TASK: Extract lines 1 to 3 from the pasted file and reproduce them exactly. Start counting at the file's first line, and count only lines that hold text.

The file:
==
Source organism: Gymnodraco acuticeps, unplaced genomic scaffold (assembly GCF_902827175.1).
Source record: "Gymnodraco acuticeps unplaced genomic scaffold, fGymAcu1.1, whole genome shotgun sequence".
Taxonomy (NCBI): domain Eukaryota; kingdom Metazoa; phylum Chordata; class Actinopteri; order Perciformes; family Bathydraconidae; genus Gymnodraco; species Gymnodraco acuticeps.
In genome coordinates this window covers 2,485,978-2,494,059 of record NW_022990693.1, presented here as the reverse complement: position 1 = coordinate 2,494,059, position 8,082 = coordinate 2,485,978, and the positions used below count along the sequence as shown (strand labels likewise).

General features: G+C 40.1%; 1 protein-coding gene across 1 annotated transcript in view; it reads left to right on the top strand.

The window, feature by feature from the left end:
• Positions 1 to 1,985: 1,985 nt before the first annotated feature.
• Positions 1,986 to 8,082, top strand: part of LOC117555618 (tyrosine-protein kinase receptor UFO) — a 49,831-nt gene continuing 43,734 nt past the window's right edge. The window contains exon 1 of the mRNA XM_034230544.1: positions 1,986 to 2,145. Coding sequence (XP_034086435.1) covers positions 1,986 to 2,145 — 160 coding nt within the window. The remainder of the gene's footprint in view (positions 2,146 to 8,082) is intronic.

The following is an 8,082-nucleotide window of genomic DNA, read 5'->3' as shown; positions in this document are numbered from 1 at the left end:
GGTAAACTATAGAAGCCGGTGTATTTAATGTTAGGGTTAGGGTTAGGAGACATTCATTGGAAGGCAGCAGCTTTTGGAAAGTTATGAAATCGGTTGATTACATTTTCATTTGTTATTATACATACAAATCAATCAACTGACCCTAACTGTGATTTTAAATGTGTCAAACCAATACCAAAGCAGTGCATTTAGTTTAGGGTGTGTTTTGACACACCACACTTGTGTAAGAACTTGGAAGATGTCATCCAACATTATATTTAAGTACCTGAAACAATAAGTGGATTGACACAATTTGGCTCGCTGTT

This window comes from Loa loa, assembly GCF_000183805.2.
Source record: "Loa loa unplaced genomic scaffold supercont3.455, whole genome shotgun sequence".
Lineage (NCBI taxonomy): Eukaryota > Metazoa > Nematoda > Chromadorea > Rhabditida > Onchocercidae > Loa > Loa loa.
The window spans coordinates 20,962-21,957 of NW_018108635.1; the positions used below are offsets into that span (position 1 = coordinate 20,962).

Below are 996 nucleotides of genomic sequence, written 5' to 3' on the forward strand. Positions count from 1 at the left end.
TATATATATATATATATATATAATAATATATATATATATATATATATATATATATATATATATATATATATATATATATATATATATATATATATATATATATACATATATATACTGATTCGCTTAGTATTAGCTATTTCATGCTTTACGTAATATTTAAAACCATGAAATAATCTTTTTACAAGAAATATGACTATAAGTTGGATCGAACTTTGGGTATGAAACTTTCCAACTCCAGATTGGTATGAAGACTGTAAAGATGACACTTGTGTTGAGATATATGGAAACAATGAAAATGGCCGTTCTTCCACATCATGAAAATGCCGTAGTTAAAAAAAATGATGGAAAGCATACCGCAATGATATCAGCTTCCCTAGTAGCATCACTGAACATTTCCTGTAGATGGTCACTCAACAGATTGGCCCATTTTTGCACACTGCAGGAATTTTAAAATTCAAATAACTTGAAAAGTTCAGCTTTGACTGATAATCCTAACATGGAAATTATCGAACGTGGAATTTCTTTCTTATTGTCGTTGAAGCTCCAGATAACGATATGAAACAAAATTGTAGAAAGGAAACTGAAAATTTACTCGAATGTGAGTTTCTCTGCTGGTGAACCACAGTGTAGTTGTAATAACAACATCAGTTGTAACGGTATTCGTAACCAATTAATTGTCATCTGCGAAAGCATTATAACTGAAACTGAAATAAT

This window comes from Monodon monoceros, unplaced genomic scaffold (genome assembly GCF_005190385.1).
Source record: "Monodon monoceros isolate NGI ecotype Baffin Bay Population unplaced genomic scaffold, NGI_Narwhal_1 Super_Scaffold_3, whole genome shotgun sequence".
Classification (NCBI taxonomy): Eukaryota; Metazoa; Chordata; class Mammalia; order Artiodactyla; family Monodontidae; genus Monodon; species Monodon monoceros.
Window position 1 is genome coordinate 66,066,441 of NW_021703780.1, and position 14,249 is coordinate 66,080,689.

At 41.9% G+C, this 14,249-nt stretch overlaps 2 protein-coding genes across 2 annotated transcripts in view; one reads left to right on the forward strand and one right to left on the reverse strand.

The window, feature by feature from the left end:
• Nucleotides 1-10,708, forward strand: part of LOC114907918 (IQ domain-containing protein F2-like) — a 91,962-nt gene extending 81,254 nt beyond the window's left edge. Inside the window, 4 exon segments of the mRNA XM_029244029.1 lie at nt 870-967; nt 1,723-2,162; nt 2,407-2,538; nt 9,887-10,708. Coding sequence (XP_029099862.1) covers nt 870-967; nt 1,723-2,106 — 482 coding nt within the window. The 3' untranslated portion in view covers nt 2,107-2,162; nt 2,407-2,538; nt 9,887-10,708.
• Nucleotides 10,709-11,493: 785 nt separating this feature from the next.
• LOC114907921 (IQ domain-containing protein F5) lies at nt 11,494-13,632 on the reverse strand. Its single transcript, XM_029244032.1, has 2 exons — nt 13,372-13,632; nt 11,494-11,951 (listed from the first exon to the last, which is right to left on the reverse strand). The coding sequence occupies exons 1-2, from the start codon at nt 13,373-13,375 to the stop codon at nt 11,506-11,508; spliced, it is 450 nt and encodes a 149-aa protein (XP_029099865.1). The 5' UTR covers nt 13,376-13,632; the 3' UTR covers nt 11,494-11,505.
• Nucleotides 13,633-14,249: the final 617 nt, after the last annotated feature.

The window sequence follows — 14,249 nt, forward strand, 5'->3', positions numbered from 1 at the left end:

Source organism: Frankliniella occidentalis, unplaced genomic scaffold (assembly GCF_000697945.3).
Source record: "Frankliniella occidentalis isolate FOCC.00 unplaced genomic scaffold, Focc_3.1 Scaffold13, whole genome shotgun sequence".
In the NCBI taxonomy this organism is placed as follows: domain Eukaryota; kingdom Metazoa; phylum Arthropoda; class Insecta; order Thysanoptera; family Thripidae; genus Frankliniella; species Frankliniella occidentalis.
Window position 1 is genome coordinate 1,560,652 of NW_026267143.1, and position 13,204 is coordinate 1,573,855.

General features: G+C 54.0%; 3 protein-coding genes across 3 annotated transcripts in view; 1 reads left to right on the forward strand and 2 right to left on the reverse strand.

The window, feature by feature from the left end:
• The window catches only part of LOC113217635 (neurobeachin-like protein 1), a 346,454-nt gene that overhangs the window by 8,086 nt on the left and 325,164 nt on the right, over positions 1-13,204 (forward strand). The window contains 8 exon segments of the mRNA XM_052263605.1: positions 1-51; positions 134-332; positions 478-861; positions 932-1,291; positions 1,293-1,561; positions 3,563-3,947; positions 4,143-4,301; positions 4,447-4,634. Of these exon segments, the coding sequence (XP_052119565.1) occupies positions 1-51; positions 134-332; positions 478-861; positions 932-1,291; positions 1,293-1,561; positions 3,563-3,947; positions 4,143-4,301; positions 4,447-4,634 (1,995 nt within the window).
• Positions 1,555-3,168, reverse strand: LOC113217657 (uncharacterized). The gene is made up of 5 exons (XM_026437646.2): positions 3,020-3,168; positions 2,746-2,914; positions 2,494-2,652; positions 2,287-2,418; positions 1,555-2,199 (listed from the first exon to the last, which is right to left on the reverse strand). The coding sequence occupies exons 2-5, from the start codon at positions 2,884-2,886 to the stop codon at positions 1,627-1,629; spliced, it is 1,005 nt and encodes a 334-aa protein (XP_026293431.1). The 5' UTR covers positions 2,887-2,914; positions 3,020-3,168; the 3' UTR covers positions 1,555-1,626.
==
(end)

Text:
Source organism: Gymnodraco acuticeps, unplaced genomic scaffold (assembly GCF_902827175.1).
Source record: "Gymnodraco acuticeps unplaced genomic scaffold, fGymAcu1.1, whole genome shotgun sequence".
Taxonomy (NCBI): domain Eukaryota; kingdom Metazoa; phylum Chordata; class Actinopteri; order Perciformes; family Bathydraconidae; genus Gymnodraco; species Gymnodraco acuticeps.